Thursday, June 30, 2011

Stuck Mic AvCast Intros: Rick Felty

I have recently become the co-host of a new podcast, The Stuck Mic AvCast which is available online and for download on iTunes.  I am joined with three other pilots from a very diverse background to discuss aviation news, products as well as offering advice and training tips.  I thought I would take a few blog posts to highlight each one of my new co-hosts and friends.

I'm starting with my new "partner in crime", Rick Felty.  I think we are the class clowns of the AvCast at this moment, at least for our misbehavior during the latest recording.  

I was very hungry and Tweeted just before recording: "I wonder if the guys will notice if I'm munching on Pizza Rolls while recording the podcast tonight?"

"I heard that!" Rick Tweeted in reply.  I immediately had to mute myself to take a moment to laugh.  The escapades continued from there.

So without further ado, please meet Rick Felty.  Be sure to check out his You Tube page. The man has skillz!

StuckMIcAvCast - Rick FeltyRick Felty@RFelty – Beginning as a kid, playing with my father’s early mainframe flight simulator, I’ve always loved things that fly. However I only recently found space in my life to learn how, getting my single-engine land PPL in the summer of 2009. Since I’m a high tech geek, it’s no coincidence that I got there with some of the latest aviation technology, passing my check-ride in a G1000 Cessna 172, after doing most of my primary training in a Cirrus SR20.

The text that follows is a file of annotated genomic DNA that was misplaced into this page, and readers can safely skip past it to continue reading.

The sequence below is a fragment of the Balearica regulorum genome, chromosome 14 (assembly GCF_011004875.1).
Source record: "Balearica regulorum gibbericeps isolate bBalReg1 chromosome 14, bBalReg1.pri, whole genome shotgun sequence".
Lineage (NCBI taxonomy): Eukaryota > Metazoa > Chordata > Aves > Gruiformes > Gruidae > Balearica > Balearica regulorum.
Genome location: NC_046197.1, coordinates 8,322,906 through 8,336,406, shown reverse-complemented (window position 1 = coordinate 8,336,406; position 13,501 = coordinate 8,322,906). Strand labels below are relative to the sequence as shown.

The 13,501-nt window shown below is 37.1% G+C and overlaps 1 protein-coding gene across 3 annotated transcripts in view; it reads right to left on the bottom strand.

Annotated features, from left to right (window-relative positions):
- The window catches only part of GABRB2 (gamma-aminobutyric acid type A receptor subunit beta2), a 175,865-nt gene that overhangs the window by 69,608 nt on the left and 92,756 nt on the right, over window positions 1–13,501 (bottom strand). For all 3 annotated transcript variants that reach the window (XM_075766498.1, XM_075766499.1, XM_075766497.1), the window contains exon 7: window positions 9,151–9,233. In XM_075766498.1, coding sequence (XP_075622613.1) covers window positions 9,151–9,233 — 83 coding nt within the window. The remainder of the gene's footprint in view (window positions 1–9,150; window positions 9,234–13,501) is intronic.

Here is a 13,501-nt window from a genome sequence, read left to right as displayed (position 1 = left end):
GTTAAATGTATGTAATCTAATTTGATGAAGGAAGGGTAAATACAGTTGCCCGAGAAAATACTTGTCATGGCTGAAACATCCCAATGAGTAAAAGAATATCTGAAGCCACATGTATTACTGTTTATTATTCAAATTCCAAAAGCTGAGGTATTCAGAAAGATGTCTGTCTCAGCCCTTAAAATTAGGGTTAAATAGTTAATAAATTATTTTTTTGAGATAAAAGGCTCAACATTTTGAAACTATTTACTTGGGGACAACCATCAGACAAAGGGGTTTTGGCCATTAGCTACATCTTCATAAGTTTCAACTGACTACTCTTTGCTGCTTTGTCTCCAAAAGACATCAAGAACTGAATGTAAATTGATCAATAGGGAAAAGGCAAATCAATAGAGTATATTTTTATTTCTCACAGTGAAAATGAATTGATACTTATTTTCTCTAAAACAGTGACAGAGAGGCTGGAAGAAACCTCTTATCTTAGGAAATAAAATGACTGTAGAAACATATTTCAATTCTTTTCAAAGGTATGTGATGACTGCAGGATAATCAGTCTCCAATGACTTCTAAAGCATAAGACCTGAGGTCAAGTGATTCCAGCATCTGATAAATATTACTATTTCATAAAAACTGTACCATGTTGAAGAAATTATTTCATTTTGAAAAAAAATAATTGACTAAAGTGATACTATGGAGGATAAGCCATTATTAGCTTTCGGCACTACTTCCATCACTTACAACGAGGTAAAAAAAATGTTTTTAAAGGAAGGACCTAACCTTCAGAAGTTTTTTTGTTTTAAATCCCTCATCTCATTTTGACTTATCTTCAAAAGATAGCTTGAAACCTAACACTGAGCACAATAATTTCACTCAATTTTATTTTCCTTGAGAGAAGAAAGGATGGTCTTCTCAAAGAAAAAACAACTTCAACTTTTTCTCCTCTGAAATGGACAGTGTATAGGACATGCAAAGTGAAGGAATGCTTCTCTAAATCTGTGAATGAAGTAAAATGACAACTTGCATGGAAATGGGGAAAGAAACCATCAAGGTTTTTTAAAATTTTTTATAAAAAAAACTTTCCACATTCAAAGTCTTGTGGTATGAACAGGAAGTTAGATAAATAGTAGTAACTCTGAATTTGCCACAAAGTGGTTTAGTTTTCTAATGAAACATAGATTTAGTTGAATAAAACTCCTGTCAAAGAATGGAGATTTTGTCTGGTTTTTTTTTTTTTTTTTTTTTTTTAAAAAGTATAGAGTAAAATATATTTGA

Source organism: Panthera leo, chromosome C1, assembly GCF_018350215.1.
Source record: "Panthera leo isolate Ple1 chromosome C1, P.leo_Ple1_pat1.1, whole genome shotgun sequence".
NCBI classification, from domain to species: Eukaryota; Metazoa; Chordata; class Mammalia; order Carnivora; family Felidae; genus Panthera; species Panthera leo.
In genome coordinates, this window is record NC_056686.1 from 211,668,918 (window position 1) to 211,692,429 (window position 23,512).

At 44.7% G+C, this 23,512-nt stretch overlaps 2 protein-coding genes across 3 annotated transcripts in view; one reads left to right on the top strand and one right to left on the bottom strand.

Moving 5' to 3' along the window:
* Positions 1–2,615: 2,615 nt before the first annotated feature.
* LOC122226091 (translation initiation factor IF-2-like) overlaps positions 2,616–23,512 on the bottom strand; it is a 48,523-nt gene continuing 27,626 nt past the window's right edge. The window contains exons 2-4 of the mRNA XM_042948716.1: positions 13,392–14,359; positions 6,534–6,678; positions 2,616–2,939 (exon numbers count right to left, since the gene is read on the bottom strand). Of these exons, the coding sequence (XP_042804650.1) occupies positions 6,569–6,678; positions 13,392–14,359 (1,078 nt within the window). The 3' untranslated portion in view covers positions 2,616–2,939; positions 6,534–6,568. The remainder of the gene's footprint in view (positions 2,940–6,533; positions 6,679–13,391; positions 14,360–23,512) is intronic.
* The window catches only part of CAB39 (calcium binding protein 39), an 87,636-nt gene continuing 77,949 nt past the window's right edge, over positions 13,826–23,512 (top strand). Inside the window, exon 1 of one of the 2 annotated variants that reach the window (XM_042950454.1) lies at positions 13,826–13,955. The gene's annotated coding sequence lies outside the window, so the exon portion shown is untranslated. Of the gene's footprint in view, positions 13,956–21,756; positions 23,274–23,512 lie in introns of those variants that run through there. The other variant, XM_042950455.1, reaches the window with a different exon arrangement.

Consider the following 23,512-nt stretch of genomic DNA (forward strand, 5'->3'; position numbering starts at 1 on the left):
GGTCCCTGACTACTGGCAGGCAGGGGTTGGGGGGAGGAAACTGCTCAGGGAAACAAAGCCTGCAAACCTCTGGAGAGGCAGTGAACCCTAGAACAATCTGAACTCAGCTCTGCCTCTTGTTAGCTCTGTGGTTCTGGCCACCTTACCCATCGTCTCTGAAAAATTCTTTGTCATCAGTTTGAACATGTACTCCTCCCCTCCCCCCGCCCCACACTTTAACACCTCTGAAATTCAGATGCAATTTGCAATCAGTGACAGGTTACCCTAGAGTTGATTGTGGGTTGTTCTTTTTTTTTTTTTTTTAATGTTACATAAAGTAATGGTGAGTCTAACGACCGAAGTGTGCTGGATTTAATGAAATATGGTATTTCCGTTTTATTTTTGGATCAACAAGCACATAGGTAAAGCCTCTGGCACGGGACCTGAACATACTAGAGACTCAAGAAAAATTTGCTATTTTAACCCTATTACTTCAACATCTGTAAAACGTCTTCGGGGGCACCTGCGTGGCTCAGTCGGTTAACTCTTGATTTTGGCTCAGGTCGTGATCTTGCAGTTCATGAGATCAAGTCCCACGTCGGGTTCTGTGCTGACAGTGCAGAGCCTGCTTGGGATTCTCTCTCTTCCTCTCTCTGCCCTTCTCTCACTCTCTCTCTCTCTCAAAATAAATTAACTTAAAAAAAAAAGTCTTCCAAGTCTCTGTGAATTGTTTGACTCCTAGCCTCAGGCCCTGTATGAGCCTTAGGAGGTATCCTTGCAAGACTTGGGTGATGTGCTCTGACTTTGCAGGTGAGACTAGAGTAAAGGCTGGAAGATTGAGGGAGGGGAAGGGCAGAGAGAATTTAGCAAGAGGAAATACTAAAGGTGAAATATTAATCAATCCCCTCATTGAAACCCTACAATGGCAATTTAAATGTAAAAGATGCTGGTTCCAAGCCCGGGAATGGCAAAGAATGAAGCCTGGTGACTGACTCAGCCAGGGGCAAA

As a marketing/advertising executive and writer/producer I’m an avid photographer and videographer, and love turning those lifelong skills loose on my new flying avocation. I’m probably not totally alone when I say that I got into flying because of the amazing visuals. My images can be found at my blog www.rickfelty.com and my flying videos at www.youtube.com/rdfelty.

I balance my time between work, aviation and my amazing supportive family. As the lowest time pilot on the podcast, I hope to add a new pilot’s perspective to the wide-ranging discussions. Oh and I just read Victoria’s bio and would be happy to take any of the non-muffin blueberries she doesn’t want.  <---told ya!  Class clown.

Wednesday, June 29, 2011

Aviatrix Aerogram Free Subscription Information